Approximation Algorithms for Data Placement in Arbitrary Networks
 in Proceedings of the 12th Annual ACMSIAM Symposium on Discrete Algorithms
, 2001
"... Abstract We develop approximation algorithms for the problem of placing replicated data in arbitrary networks, where the nodes may both issue requests for data objects and have capacity for storing data objects, so as to minimize the average dataaccess cost. We introduce the data placement problem ..."
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Cited by 60 (2 self)
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Abstract We develop approximation algorithms for the problem of placing replicated data in arbitrary networks, where the nodes may both issue requests for data objects and have capacity for storing data objects, so as to minimize the average dataaccess cost. We introduce the data placement problem tomodel this problem. We have a set of caches F, a set of clients D, and a set of data objects O. Each cache i can store at most ui data objects. Each client j 2 D has demand dj for a specific data object o(j) 2 O and has to be assigned to a cache that stores that object. Storing an object o in cache i incurs astorage cost of f oi, and assigning client j to cache i incurs an access cost of djcij. The goal is to find aplacement of the data objects to caches respecting the capacity constraints, and an assignment of clients
Distributed Paging for General Networks
, 1996
"... Distributed paging [BFR92, ABF93b, AK95] deals with the dynamic allocation of copies of files in a distributed network as to minimize the total communication cost over a sequence of read and write requests. Most previous work deals with the file allocation problem [BS89, West91, CLRW93, ABF93a, ..."
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Cited by 59 (5 self)
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Distributed paging [BFR92, ABF93b, AK95] deals with the dynamic allocation of copies of files in a distributed network as to minimize the total communication cost over a sequence of read and write requests. Most previous work deals with the file allocation problem [BS89, West91, CLRW93, ABF93a, WY93, Koga93, AK94, LRWY94] where infinite nodal memory capacity is assumed. In contrast the distributed paging problem makes the more realistic assumption that nodal memory capacity is limited. Former work on distributed paging deals with the problem only in the case of a uniform network topology. This paper gives the first distributed paging algorithm for general networks. The algorithm is competitive in storage and communication. The competitive ratios are polylogarithmic in the total number of network nodes and the diameter of the network. Johns Hopkins University and Lab. for Computer Science, MIT. Supported by Air Force Contract TNDGAFOSR860078, ARO contract DAAL0386K0171, NSF contract 9114440CCR, DARPA contract N00014J 921799, and a special grant from IBM. EMail: baruch@theory.lcs.mit.edu. y Department of Computer Science, School of Mathematics, TelAviv University, TelAviv 69978, Israel. Supported by a grant from the Israeli Academy of Sciences. Email: yairb@math.tau.ac.il, fiat@math.tau.ac.il 0 1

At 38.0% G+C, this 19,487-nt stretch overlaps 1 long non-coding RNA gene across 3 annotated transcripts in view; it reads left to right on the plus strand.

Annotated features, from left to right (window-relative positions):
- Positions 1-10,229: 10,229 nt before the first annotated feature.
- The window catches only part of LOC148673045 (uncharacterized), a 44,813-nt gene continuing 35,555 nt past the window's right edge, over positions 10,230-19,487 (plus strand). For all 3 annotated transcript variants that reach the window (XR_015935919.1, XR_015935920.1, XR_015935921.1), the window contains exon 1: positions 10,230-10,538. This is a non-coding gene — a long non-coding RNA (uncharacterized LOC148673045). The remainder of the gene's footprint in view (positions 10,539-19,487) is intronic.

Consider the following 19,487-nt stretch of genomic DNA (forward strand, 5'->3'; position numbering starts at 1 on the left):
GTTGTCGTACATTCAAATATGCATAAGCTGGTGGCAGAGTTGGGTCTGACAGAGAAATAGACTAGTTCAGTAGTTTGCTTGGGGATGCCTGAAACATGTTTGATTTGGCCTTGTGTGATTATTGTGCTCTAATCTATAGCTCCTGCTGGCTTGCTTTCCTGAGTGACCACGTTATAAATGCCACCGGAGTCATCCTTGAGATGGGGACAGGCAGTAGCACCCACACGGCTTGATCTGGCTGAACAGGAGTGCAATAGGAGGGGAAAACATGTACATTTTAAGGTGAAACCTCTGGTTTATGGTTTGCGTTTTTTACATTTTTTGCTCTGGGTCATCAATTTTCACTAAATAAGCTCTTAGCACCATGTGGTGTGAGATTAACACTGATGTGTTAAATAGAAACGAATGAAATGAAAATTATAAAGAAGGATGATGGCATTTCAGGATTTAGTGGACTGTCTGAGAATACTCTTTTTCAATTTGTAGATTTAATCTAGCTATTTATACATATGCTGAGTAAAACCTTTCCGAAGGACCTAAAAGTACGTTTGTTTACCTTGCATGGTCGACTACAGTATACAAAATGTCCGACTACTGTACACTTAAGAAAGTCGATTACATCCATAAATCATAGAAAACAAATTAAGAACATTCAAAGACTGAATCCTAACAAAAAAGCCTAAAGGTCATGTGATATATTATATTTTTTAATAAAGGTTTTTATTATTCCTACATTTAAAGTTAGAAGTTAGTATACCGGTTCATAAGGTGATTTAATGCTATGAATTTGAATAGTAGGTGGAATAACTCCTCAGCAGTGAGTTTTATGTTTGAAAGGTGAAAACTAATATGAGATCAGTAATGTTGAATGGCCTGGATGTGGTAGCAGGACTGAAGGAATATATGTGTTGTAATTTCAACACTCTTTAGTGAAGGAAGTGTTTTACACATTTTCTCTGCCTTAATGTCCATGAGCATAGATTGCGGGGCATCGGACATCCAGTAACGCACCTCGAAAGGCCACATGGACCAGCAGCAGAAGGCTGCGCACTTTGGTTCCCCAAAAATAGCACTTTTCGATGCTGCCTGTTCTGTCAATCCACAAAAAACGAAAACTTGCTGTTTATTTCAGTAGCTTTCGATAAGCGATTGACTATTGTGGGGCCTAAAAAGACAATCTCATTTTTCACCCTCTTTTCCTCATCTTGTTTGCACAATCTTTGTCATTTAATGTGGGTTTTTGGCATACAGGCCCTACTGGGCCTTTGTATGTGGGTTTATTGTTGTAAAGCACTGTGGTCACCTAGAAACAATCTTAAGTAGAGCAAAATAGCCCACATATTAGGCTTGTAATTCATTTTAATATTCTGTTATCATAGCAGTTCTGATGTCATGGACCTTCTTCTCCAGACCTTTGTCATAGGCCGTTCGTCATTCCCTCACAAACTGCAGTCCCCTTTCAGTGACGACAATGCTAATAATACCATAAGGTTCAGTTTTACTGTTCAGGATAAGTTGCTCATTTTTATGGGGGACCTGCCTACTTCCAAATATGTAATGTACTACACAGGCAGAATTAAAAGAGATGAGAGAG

Placement Algorithms for Hierarchical Cooperative Caching
, 1999
"... Consider a hierarchical network in which each node periodically issues a request for an object drawn from a fixed set of unitsize objects. Suppose further that the following conditions are satisfied: the frequency with which each node accesses each object is known; each node has a cache of known ca ..."
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Cited by 54 (7 self)
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Consider a hierarchical network in which each node periodically issues a request for an object drawn from a fixed set of unitsize objects. Suppose further that the following conditions are satisfied: the frequency with which each node accesses each object is known; each node has a cache of known capacity; any cache can be accessed by any node; any request is satisfied by the closest node with a copy of the desired object, at a cost proportional to the distance between the accessing node and the closest copy. In such an environment, it is desirable to fill the available cache space with copies of objects in such a way that the average access cost is minimized. We provide both exact and approximate polynomialtime algorithms for this hierarchical placement problem. Our exact algorithm is based on a reduction to mincost flow, and does not appear to be practical for large problem sizes. Thus we are motivated to search for a faster approximation algorithm. Our main result is a simple constantfactor approximation algorithm for the hierarchical placement problem that admits an efficient distributed implementation.